August 2014
Volume 14, Issue 10
Free
Vision Sciences Society Annual Meeting Abstract  |   August 2014
Visual acuity and spatial interaction zones: investigating the periphery in anisometropic amblyopia
Author Affiliations
  • M Izzuddin Hairol
    Anglia Vision Research, Department of Vision and Hearing Sciences, Anglia Ruskin University, Cambridge, U.K.
  • Norazizah Abd-Latif
    Program Optometri & Sains Penglihatan, Universiti Kebangsaan Malaysia, Kuala Lumpur, Malaysia
  • Pui Juan Woi
    Program Optometri & Sains Penglihatan, Universiti Kebangsaan Malaysia, Kuala Lumpur, Malaysia
  • Nurul Hafizah Ahmad-Rashaidi
    Program Optometri & Sains Penglihatan, Universiti Kebangsaan Malaysia, Kuala Lumpur, Malaysia
  • Sharanjeet Kaur
    Program Optometri & Sains Penglihatan, Universiti Kebangsaan Malaysia, Kuala Lumpur, Malaysia
  • Sarah J Waugh
    Anglia Vision Research, Department of Vision and Hearing Sciences, Anglia Ruskin University, Cambridge, U.K.
Journal of Vision August 2014, Vol.14, 772. doi:10.1167/14.10.772
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      M Izzuddin Hairol, Norazizah Abd-Latif, Pui Juan Woi, Nurul Hafizah Ahmad-Rashaidi, Sharanjeet Kaur, Sarah J Waugh; Visual acuity and spatial interaction zones: investigating the periphery in anisometropic amblyopia . Journal of Vision 2014;14(10):772. doi: 10.1167/14.10.772.

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      © ARVO (1962-2015); The Authors (2016-present)

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Abstract

Anisometropic amblyopia is often simulated in healthy individuals by imposing blur and measuring foveal visual acuity. We examine (1) acuity and the shape of spatial interaction zones at the fovea and in the periphery, in normal participants and anisometropic amblyopes and (2) the effect of imposed blur on acuity at different eccentricities in normal participants to compare with the amblyopic periphery. Acuity was measured using a Method of Constant Stimuli and Sheridan-Gardiner letters in 6 normal and 6 amblyopic participants. Crowding was assessed by comparing performance for a letter flanked by other letters placed at horizontal, vertical and oblique orientations. Stimuli were presented foveally and at 2.5, 5 and 10deg in the lower visual field. In addition, foveal acuity of 4 different normal participants was blurred to match the mean amblyopic acuity using Gaussian (σGaussian 4-6 arcmin) and optical defocus. Letter acuity was then measured across the lower visual field. Anisometropic amblyopes exhibit asymmetric crowding regions, similar to normal, at all locations. At the fovea, crowding extent is ~1.2× bigger horizontally, whereas in the periphery it is ~1.6× bigger vertically. Crowding depth for both groups is consistently larger when target and flankers are arranged vertically, than horizontally (0.3-2.0×; p<0.05). Without blur, normal participants show larger acuity deterioration with increasing eccentricity (E2 of 2.1±0.2) than do anisometropic amblyopes (E2 of 7.7±2.3). With Gaussian blur, normal participant acuity across eccentricity is not significantly different from that found for the anisometropic amblyopes (p=0.91; E2 of 6.3±0.8). Optical defocus reveals similar E2 results. Anisometropic amblyopia demonstrates similar horizontal-vertical asymmetry of crowding regions to those found in normal vision, i.e., generally larger crowding for target arrangements radial to the fixation point. Foveal acuity in anisometropic amblyopia is worse due to increased intrinsic blur relative to normal vision; however their periphery appears to be functionally normal.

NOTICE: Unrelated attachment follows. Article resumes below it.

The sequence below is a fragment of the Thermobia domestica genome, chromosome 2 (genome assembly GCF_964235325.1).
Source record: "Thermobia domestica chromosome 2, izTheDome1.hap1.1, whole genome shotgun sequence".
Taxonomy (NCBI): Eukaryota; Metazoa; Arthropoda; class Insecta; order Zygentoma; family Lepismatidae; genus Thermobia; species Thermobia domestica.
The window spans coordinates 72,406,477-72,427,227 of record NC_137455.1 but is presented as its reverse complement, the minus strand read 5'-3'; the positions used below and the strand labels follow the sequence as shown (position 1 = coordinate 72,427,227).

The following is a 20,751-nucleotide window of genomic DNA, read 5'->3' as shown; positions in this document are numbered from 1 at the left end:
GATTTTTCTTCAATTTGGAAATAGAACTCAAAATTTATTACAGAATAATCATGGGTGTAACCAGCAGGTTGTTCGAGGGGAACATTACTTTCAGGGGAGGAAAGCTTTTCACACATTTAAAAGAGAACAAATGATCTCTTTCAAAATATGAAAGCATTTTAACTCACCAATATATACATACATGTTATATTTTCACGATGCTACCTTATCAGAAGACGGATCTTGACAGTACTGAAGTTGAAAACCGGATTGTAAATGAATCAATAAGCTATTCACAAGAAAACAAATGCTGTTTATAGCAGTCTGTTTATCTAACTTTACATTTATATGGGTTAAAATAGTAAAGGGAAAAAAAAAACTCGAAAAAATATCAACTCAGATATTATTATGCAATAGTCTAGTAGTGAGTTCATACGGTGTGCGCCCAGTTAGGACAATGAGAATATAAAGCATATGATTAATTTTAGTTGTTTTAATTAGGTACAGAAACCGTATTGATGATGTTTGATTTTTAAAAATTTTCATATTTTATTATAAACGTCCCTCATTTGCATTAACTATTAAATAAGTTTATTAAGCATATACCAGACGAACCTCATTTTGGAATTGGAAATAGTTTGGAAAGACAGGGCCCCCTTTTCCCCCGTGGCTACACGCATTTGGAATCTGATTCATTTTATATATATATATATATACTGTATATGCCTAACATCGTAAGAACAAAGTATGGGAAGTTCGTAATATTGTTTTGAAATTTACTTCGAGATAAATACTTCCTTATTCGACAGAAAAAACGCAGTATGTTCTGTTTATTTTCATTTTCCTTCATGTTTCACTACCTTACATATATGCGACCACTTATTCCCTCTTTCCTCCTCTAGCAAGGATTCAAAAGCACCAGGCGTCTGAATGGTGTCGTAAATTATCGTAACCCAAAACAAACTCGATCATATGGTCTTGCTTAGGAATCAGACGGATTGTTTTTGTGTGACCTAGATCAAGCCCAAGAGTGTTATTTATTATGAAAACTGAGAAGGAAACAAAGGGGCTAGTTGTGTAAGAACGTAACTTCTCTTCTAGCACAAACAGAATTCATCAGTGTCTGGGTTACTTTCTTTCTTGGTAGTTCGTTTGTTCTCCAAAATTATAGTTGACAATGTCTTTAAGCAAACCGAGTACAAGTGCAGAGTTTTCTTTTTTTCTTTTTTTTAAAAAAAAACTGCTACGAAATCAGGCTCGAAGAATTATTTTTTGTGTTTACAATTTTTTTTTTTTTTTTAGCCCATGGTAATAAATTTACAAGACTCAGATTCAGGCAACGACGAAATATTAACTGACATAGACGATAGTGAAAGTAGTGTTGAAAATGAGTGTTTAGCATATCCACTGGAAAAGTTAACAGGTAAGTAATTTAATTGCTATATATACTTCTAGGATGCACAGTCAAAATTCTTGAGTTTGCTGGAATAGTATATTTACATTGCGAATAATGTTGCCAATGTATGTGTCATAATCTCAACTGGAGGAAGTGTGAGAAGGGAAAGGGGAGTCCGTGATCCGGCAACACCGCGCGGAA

Meeting abstract presented at VSS 2014

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